Last week we said goodbye to Paul Harrison and James Chapman, two of ‘The Fantastic Four’ students from the University of Sheffield, who had to go back to their students’ duties. Thank you, lads, for all your hard work on site and for all your help with the volunteers. It’s au revoir, but not adieu. I hope to see you soon.

Among the visitors last weekend on our ever so popular open days tours were the Friends of Sheffield Castle and our friends the organisers of the local Heritage Open Days – it was good to see you. 

Throughout the last six weeks (where has the time gone!) we have been inundated by encouraging messages and positive feedback regarding our work – thank you all for those. We blush a bit but feel very proud.

Medieval ear scoop Cobbled floor

But what is the news from the trenches, I hear you ask, dear reader.


We have been digging, cleaning, sampling, recording, challenging our conclusions and digging some more. In consultation with South Yorkshire Archaeological Service and Dinah Saich, the principal archaeologist, we have been asking questions and applying our agreed strategies; we have also been adjusting to a daily flood of new archaeological evidence and information.

At the western side of the site, in one of the three trenches targeting a large ditch feature that originally surrounded the caste, we have found the moat. In the south end of one of the trenches we can see that the moat is cut into bedrock, truncated by a couple of the 20th century Castle Market’s concrete structures, and that the feature is heading towards Waingate.

On the upper platform, six trenches are targeting the remains of the medieval and post-medieval castle, and the remains of Victorian and early 20th century Sheffield. This week we have found a cobbled surface/floor, which, most likely, is castle-related and possibly medieval in date. Tumbled stones and a further cobbled area, still to be investigated, are also there. We have exposed and cleaned a small portion of a wood/timber and charcoal-rich layer and the investigation of an alignment of large stones, cut into what we initially thought to be a geological layer, has continued. We now know this layer is anthropogenic. We have more medieval finds including a copper/copper alloy ear scoop; in medieval times this petite object was part of a personal hygiene set; now it helps us date the cobbled surface.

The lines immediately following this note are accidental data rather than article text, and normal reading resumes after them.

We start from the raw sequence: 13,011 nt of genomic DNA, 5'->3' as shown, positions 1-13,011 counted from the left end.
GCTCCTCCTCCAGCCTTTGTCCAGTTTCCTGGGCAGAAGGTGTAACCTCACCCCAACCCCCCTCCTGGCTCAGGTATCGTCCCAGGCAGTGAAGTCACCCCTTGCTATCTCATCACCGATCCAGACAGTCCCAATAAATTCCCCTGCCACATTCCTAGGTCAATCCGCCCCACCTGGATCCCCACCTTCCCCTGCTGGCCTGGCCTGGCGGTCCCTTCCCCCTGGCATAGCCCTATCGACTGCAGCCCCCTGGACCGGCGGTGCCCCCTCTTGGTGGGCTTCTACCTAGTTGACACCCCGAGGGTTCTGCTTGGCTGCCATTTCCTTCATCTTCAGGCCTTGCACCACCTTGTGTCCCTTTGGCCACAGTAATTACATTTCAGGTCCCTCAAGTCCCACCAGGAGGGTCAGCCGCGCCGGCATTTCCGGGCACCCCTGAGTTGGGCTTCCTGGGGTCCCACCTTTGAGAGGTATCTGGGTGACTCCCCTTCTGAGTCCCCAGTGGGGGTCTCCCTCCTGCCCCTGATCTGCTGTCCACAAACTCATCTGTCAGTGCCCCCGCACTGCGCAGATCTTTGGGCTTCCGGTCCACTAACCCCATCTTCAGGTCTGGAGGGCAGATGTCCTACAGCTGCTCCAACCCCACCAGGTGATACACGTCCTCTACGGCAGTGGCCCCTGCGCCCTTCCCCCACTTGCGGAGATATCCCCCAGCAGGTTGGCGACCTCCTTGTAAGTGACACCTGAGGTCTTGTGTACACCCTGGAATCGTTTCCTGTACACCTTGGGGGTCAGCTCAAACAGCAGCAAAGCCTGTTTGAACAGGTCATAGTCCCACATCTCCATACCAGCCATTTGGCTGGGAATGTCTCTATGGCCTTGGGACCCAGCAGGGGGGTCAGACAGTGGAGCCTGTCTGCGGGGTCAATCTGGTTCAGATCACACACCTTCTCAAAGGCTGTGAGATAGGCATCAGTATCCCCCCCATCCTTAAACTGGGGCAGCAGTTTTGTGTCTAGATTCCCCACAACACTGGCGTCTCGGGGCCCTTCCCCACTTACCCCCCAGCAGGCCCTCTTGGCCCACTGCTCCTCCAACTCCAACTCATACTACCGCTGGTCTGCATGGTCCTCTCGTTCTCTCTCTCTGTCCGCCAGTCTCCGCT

This week I have finally managed to find some time to sit down, have a cup of coffee and talk to our volunteers.

Ever since we started, and, indeed even before we started to work on site, the number of people interested in the history of the castle, archaeology and our work has been beyond my biggest expectations. In mid-July, weeks before we started digging, we asked for volunteers to join us on site and had 175 places booked within less than 48 hours. The same number of places for our finds processing was fully booked shortly after that; followed by the full booking of our open day tours. We have had over 17,500 enquiries about the project and one of our videos has been seen by more than 1200 people so far.

I wanted to know what it is that brings so many people to the site of the Sheffield Castle and why, so, I’ve asked. 

If the number of the interested individuals was staggering, their answers were even more overwhelming: from love for archaeology, via interest in history, Sheffield’s past and heritage to deeply personal connections with the site and the latest market phase – a place where many people came to buy their food, meet friends, even meet their future wife or husband. It is the place that brings back good memories and connects us all.

Till next week.

Milica Rajic, Project Manager